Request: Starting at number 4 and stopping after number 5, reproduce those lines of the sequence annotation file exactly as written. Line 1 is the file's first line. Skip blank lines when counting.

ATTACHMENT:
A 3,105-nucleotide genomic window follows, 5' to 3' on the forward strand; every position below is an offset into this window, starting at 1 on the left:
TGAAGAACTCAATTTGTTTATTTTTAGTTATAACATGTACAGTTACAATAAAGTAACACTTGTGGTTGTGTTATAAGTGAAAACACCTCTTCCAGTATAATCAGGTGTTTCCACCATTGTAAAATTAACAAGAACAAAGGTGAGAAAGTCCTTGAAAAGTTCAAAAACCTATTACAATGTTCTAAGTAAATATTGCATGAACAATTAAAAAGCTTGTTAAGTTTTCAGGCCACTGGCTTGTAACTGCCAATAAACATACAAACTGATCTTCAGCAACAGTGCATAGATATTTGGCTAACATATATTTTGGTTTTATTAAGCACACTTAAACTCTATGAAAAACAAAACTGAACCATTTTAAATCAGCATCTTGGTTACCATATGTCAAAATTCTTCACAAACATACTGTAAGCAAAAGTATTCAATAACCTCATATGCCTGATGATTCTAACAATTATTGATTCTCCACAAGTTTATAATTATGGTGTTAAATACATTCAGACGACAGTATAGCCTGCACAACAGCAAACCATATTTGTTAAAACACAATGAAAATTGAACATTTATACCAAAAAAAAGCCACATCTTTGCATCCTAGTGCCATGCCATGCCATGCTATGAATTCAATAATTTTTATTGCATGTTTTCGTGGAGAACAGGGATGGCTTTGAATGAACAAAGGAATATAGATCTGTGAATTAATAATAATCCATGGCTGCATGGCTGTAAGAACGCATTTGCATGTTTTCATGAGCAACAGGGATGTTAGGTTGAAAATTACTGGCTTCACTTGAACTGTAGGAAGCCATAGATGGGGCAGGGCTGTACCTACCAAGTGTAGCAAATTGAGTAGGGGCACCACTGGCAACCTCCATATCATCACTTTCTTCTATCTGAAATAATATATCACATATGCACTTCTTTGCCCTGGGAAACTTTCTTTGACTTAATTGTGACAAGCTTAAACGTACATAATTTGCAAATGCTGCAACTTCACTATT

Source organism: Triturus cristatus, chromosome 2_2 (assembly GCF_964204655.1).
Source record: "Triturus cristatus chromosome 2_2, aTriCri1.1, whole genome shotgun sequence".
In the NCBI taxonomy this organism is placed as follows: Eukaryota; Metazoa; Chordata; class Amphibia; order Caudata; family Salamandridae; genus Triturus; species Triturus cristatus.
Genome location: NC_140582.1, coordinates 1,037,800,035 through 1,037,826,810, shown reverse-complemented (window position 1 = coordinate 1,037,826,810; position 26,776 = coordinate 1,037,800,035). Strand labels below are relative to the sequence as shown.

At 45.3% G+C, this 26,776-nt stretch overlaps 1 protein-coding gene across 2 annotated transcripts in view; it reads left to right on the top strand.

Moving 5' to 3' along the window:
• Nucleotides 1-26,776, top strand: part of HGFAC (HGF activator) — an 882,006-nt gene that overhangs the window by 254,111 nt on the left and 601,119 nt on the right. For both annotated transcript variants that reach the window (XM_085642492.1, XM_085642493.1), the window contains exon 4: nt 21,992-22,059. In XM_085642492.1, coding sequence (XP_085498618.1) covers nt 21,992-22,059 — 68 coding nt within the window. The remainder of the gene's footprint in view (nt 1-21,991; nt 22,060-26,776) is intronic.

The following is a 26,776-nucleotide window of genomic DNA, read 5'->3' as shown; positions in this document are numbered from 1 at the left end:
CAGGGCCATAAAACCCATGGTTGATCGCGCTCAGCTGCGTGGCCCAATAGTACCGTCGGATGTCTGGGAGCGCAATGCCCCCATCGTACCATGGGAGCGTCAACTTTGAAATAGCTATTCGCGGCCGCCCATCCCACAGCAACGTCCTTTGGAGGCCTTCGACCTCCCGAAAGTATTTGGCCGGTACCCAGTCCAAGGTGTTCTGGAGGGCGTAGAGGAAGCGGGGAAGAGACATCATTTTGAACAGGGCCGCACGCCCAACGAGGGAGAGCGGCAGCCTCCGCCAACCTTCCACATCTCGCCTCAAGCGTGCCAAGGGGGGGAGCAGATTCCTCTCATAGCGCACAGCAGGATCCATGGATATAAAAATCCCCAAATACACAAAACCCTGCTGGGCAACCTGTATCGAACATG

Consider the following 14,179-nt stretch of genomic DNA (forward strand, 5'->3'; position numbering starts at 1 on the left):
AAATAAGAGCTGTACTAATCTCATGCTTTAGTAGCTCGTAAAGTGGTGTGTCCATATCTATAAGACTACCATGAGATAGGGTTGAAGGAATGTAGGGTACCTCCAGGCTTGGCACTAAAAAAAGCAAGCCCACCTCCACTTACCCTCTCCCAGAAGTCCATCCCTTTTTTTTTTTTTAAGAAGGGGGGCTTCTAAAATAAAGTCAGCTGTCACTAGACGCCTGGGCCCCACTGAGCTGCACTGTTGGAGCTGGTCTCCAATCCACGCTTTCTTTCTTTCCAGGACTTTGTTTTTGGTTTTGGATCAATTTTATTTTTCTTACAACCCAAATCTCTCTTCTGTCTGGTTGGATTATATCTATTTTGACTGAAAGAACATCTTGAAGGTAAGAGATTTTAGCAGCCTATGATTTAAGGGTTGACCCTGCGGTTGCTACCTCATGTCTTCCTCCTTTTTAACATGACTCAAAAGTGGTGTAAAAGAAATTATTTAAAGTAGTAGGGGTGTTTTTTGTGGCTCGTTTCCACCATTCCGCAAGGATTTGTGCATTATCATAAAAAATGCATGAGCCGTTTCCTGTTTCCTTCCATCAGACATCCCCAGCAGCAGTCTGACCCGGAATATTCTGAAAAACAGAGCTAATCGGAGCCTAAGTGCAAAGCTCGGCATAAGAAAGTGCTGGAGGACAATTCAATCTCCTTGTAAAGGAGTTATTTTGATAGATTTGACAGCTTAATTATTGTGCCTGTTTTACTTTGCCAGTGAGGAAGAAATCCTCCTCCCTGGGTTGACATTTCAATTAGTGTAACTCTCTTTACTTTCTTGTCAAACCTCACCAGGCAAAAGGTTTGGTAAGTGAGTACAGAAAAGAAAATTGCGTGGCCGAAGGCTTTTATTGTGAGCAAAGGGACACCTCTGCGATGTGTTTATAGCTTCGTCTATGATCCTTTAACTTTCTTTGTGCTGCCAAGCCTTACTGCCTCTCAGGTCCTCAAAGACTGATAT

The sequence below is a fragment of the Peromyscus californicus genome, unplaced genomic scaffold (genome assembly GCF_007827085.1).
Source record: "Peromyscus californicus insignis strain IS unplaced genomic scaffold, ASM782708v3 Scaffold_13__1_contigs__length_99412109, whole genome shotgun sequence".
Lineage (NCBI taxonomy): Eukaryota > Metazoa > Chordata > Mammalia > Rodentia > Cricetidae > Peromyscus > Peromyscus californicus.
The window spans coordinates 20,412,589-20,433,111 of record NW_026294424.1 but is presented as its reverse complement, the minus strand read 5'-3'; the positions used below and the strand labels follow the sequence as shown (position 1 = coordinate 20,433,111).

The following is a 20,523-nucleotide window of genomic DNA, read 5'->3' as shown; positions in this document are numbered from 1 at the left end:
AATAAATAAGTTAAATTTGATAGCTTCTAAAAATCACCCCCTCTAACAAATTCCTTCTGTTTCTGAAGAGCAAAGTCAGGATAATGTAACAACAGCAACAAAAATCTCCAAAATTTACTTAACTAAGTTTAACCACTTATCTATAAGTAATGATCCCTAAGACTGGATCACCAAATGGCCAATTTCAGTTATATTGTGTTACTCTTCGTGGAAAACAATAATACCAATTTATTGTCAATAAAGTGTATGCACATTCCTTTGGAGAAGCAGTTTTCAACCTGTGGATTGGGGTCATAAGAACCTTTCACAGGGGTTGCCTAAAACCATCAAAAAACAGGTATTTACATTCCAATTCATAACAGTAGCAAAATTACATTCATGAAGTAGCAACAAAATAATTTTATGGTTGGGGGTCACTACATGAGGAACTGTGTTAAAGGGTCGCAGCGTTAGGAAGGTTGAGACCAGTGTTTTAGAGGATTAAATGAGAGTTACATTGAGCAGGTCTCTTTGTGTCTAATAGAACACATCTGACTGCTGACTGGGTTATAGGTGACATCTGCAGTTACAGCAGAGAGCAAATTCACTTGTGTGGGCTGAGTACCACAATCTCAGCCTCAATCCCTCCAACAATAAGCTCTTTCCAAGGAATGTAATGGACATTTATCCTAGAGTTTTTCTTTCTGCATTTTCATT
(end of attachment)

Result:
Source record: "Triturus cristatus chromosome 2_2, aTriCri1.1, whole genome shotgun sequence".
In the NCBI taxonomy this organism is placed as follows: Eukaryota; Metazoa; Chordata; class Amphibia; order Caudata; family Salamandridae; genus Triturus; species Triturus cristatus.